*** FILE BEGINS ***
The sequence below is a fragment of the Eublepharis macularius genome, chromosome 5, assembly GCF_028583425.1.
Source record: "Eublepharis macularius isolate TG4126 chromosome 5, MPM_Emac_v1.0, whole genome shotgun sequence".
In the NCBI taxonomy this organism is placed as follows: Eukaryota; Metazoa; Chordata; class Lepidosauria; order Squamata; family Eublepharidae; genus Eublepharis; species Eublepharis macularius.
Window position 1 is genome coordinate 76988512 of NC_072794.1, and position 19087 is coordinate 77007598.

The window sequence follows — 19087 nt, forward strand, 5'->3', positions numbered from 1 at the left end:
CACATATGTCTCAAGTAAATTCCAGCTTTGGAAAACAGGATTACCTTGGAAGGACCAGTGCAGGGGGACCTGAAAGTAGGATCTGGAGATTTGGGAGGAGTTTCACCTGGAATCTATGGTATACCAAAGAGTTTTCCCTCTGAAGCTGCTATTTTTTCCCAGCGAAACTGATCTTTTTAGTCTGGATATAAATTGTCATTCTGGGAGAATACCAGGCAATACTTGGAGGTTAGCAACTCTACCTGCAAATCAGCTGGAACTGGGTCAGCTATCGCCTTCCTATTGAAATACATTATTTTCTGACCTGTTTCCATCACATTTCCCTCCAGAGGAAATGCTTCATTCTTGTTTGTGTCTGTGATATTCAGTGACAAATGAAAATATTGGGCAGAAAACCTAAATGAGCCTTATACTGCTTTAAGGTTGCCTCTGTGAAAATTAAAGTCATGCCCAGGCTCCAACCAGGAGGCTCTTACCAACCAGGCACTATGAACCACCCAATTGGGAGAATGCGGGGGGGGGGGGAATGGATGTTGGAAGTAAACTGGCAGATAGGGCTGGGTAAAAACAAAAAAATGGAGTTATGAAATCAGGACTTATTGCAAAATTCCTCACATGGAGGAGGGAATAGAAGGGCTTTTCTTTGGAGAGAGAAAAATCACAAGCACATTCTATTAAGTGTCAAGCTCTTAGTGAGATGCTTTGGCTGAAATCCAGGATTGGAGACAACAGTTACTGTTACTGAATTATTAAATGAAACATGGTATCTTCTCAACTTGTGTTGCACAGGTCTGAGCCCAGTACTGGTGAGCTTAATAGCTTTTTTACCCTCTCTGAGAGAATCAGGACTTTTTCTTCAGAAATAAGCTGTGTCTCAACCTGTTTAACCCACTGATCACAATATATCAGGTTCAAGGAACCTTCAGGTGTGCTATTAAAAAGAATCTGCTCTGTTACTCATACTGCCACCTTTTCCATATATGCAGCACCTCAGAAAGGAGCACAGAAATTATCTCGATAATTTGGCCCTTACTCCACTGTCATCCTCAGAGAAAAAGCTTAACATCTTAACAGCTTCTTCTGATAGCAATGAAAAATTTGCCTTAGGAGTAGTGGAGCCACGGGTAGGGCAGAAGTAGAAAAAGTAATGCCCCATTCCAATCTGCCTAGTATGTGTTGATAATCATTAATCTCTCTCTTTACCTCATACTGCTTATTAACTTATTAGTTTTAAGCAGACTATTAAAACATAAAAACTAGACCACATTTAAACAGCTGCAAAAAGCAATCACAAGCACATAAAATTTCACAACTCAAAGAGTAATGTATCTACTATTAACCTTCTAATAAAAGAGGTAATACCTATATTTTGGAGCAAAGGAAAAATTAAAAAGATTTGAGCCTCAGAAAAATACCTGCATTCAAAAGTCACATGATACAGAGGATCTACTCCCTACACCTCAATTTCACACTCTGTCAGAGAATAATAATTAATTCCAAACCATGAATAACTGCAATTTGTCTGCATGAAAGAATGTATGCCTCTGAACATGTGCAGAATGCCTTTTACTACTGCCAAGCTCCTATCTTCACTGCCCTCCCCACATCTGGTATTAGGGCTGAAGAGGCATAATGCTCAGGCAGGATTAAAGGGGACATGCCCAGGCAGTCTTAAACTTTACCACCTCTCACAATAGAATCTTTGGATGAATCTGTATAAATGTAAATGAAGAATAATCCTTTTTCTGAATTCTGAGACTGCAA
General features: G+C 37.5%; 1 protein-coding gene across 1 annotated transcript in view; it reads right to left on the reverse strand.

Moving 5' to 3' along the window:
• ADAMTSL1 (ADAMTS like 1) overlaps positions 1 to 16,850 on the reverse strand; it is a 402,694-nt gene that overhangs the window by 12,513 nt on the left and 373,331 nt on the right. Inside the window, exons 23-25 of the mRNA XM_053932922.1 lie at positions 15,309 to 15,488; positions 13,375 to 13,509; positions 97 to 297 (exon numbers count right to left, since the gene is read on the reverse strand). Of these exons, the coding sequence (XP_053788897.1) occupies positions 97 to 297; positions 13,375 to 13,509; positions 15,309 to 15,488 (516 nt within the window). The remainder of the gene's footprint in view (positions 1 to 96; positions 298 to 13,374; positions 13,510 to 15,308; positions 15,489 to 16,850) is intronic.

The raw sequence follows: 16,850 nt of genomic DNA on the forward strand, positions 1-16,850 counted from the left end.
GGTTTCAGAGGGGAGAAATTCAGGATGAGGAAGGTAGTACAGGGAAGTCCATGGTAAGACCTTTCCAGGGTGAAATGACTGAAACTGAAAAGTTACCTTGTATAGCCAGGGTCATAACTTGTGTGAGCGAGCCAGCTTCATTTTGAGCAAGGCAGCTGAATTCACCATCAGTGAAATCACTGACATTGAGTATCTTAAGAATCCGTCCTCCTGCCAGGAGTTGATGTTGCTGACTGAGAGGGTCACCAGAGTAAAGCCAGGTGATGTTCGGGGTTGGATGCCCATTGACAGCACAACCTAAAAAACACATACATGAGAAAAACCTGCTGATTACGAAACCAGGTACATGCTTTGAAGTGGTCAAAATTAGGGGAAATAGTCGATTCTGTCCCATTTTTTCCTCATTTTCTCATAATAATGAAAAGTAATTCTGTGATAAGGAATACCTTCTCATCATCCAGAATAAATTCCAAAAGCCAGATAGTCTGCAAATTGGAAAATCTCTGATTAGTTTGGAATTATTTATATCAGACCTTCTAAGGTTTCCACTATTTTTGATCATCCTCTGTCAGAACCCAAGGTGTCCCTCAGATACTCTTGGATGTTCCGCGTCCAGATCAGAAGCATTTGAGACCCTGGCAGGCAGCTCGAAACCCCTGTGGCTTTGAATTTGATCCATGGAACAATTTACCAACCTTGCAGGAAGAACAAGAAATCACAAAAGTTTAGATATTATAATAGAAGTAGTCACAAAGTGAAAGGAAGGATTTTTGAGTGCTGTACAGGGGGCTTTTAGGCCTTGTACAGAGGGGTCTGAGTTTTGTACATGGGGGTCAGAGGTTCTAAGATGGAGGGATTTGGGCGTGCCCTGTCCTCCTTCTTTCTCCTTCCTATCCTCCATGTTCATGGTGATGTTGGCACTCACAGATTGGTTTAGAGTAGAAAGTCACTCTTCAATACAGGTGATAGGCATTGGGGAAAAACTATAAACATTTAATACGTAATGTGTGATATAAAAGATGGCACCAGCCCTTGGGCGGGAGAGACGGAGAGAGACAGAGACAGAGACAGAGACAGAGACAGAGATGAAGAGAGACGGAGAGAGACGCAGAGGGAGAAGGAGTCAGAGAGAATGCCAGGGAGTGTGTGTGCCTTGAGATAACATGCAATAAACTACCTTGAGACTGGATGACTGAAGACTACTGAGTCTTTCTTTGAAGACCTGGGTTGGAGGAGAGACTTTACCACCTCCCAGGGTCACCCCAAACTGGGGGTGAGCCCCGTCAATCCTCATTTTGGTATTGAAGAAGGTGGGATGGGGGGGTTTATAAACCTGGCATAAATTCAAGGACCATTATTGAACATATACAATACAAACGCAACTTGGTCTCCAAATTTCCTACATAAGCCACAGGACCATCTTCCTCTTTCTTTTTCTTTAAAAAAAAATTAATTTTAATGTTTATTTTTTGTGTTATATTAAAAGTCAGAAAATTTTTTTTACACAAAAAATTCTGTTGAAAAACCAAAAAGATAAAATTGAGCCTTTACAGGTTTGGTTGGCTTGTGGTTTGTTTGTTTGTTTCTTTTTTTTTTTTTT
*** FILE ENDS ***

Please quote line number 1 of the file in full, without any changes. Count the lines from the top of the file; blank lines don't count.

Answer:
The sequence below is a fragment of the Eublepharis macularius genome, chromosome 5, assembly GCF_028583425.1.